Southwest Research Institute (SwRI) has received a four-year contract worth more than $7.2 million from the U.S. Department of Defense’s Defense Advanced Research Project Agency (DARPA), to develop air taxi technology and test the design capabilities of artificial intelligence-augmented design systems.

SwRI is one of the USA’s largest independent, non-profit, research and development organisations, and the project will be led by SwRI’s Senior Computer Scientist Austin Whittington. The project is part of DARPA’s Symbiotic Design for Cyber Physical Systems program and the two teams will begin working before the end of 2020. They are expected to be complete in Autumn 2024.

Whittington said: “Air taxis are a very exciting idea that also presents very a challenging engineering problem. In many ways, it’s the perfect concept to test an AI’s design capabilities.”

Engineers led by Dr. James Walker, director of SwRI’s Engineering Dynamics Department, will create pieces and parts of air taxis that AI computer design systems will use to design the completed vehicle. The team will analyse the AI’s air taxi designs and evaluate its design capabilities.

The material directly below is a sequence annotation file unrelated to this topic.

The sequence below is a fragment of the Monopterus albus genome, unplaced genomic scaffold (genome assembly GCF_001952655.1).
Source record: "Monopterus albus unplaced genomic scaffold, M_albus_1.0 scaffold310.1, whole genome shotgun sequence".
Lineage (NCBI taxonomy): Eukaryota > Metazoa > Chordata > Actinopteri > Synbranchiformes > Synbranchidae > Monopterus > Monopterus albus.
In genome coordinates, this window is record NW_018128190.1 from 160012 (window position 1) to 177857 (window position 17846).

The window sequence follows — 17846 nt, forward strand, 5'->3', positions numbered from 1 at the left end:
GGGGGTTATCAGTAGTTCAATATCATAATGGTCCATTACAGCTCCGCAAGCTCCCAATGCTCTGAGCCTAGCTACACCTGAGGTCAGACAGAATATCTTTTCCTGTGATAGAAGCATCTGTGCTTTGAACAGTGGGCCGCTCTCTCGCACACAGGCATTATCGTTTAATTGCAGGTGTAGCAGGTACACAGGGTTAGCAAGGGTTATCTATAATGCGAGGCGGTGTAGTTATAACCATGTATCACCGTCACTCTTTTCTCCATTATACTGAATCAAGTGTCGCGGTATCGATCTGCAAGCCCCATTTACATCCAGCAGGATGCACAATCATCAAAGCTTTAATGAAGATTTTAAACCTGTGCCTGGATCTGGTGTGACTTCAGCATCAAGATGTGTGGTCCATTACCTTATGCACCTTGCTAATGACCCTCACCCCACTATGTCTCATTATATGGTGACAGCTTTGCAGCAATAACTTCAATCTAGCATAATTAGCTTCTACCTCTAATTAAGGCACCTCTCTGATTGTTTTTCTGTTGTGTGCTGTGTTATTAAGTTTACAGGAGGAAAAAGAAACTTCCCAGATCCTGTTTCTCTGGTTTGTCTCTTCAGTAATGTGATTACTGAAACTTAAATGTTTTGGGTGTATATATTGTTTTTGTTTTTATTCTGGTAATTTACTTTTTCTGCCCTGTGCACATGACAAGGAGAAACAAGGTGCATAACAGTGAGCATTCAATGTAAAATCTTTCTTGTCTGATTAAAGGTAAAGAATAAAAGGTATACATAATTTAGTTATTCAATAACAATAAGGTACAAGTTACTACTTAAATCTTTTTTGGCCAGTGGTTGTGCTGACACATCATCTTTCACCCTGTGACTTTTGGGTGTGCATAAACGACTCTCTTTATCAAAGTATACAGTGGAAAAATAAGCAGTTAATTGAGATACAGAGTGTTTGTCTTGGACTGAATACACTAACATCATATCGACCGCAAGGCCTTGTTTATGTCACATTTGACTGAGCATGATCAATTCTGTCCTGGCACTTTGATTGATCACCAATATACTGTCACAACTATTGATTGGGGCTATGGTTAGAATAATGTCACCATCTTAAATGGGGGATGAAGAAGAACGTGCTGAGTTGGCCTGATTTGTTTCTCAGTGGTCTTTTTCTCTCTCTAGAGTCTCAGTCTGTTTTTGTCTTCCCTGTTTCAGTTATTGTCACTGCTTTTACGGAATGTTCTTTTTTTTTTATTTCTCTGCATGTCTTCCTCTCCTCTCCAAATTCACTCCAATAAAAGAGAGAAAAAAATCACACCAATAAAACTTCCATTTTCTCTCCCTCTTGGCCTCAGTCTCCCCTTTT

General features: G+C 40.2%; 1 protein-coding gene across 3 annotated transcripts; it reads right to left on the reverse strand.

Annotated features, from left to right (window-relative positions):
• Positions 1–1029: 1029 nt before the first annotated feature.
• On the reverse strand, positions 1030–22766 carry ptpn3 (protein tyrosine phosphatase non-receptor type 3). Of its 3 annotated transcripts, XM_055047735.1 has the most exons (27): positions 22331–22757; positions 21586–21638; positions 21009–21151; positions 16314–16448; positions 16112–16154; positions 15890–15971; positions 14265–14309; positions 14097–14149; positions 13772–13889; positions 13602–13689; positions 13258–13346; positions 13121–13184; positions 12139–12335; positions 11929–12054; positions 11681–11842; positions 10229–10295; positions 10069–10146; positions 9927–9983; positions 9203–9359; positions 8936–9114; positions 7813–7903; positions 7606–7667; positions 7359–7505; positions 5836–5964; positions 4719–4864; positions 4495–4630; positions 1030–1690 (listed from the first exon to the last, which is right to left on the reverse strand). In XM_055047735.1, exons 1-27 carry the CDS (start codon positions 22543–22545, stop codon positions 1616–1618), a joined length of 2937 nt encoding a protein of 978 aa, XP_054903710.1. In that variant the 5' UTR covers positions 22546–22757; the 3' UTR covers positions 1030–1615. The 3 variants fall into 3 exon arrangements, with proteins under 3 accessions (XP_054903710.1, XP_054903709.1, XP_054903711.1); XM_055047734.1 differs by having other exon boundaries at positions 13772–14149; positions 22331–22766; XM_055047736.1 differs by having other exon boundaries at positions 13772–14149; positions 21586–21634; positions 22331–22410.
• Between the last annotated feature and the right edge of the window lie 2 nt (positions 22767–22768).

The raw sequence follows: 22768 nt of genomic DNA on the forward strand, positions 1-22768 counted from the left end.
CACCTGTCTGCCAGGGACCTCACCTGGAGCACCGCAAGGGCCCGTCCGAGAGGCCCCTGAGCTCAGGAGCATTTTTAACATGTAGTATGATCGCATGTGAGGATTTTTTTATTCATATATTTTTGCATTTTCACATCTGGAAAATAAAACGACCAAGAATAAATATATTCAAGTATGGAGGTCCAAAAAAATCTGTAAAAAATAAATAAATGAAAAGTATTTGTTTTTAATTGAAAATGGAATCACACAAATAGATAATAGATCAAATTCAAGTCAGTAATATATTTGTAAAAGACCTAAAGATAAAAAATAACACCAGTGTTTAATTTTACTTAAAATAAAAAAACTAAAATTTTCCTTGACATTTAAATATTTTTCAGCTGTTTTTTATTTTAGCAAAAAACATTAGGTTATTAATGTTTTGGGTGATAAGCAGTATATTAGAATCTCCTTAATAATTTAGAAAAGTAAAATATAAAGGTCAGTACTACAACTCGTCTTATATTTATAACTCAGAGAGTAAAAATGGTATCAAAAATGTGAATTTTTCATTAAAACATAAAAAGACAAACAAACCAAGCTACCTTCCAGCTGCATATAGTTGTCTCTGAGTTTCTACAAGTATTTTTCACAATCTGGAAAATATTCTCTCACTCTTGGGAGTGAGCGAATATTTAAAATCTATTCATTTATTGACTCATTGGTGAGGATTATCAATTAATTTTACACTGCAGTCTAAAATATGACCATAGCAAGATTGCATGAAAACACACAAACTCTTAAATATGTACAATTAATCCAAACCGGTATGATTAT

They will judge the designs produced by the AI-augmented design systems based on whether they meet specific criteria, such as being no larger than two cars parked beside each other, has a useful range of at least 20 to 30 miles, and is capable of carrying at least two people. The specific requirements will be developed as part the program.

Walker said: “What’s exciting about the air taxi is that advances in controls, batteries, and electric motors have completely opened up the design space. There are lots of potentially viable designs to be explored.”

Designing an air taxi presents several engineering challenges. There are a wide range of design options, from larger versions of quadrotor drones, which use four spinning rotors to lift the aircraft, to many distributed propellers for vertical take-off and landing but relying on traditional lifting surfaces (wings) for the majority of the flight profile.

“There’s less room for human error with AI-driven design,” Whittington added. “AI systems are capable of thinking far outside the box and come up with concepts that people never would have.”

Whittington’s team will also collaborate with researchers from Vanderbilt University in Nashville, Tennessee, on modeling the air taxi’s cyber-physical systems (CPS), computer systems that link sensing, control and computation between user and machine. They are increasingly common in automobiles and can be found in nearly every commercial and military aircraft.